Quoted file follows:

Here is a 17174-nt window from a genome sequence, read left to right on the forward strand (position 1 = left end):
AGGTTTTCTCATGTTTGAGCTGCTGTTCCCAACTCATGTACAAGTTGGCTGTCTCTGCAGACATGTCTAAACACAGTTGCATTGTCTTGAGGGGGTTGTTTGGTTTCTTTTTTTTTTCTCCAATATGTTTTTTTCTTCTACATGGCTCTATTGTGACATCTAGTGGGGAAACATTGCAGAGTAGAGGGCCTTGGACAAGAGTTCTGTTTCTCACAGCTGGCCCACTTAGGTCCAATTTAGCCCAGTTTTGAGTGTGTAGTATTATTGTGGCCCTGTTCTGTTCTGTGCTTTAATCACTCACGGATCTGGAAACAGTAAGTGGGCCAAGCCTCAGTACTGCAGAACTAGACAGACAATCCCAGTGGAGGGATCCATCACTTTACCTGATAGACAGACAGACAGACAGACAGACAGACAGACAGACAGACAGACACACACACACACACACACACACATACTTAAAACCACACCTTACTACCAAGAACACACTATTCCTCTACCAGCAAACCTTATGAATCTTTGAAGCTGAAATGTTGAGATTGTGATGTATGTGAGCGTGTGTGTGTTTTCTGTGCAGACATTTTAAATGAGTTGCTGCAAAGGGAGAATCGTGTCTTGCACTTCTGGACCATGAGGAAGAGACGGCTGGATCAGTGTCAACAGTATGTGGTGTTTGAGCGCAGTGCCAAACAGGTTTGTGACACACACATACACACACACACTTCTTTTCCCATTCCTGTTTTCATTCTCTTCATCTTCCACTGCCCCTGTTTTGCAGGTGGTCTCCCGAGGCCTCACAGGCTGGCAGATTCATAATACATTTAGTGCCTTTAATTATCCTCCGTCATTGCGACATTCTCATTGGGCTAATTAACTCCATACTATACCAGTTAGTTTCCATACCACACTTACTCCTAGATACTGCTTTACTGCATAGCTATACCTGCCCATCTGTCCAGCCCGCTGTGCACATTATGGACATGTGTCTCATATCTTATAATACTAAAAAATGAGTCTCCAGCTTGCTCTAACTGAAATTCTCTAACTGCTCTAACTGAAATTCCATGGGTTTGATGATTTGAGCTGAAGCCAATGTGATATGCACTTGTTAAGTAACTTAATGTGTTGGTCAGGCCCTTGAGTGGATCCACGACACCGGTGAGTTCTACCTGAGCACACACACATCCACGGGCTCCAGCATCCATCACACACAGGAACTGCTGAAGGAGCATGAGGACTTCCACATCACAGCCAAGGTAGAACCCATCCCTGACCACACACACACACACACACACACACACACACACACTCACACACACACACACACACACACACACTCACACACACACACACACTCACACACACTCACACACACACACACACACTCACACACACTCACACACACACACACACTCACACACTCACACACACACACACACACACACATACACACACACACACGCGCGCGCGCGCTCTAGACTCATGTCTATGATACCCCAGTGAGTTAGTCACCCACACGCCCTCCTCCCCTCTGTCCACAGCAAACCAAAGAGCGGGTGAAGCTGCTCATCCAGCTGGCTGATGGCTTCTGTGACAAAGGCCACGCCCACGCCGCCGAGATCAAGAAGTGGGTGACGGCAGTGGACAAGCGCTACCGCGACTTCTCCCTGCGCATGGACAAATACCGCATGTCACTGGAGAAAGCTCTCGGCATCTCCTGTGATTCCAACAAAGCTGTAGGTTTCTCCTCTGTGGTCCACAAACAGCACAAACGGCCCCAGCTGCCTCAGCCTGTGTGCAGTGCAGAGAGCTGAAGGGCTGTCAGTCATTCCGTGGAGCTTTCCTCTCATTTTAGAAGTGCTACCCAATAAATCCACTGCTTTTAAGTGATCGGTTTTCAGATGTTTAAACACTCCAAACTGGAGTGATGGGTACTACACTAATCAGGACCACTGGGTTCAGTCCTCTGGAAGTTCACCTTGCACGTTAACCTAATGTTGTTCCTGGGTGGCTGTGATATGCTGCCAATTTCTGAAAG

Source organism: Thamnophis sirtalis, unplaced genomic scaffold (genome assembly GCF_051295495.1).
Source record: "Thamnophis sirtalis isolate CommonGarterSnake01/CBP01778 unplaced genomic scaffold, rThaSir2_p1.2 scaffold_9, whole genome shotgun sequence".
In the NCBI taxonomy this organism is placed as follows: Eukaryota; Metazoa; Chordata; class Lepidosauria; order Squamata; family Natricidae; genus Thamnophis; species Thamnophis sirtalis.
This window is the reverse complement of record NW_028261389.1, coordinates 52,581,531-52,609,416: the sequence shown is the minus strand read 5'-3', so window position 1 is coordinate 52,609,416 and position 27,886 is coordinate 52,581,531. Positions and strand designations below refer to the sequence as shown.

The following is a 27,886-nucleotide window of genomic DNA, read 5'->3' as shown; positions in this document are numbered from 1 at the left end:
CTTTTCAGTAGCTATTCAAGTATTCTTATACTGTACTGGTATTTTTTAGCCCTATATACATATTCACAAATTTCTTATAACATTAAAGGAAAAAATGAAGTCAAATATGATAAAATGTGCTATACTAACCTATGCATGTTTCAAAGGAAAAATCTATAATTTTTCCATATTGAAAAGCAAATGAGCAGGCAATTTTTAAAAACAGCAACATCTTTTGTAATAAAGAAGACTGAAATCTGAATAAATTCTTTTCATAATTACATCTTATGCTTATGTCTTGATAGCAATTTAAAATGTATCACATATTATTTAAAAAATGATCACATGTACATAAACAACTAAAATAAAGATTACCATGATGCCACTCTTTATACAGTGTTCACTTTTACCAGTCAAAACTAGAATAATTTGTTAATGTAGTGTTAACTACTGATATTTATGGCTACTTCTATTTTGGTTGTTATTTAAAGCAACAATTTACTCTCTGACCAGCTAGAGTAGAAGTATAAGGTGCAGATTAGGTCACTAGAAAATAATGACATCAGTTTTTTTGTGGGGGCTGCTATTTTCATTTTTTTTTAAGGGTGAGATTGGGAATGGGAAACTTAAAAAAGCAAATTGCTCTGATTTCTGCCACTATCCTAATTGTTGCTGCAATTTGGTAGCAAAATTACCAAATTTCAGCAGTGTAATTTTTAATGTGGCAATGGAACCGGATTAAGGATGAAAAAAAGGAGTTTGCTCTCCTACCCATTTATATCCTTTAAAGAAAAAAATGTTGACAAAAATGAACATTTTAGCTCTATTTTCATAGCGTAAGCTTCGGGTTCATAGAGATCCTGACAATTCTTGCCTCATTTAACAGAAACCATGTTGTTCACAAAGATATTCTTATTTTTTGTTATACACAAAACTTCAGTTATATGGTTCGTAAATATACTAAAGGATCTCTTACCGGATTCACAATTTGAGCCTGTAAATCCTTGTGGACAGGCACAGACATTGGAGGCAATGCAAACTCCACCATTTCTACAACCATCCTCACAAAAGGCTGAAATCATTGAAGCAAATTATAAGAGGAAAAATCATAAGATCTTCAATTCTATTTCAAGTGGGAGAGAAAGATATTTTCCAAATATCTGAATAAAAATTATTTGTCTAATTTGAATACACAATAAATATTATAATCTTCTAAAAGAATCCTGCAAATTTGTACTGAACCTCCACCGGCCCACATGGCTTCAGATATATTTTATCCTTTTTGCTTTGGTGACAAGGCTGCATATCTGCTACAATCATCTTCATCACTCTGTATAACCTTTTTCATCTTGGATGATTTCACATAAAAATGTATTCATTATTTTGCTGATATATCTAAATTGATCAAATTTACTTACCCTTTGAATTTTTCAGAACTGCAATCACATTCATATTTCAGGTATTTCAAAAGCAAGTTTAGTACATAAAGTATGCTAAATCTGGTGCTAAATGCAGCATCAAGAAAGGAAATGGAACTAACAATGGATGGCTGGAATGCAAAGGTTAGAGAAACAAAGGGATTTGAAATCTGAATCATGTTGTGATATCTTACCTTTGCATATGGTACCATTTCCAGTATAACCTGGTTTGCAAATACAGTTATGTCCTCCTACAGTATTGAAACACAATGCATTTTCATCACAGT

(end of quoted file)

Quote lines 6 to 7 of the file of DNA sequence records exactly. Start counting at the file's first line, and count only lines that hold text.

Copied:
This window is the reverse complement of record NW_028261389.1, coordinates 52,581,531-52,609,416: the sequence shown is the minus strand read 5'-3', so window position 1 is coordinate 52,609,416 and position 27,886 is coordinate 52,581,531. Positions and strand designations below refer to the sequence as shown.

The following is a 27,886-nucleotide window of genomic DNA, read 5'->3' as shown; positions in this document are numbered from 1 at the left end: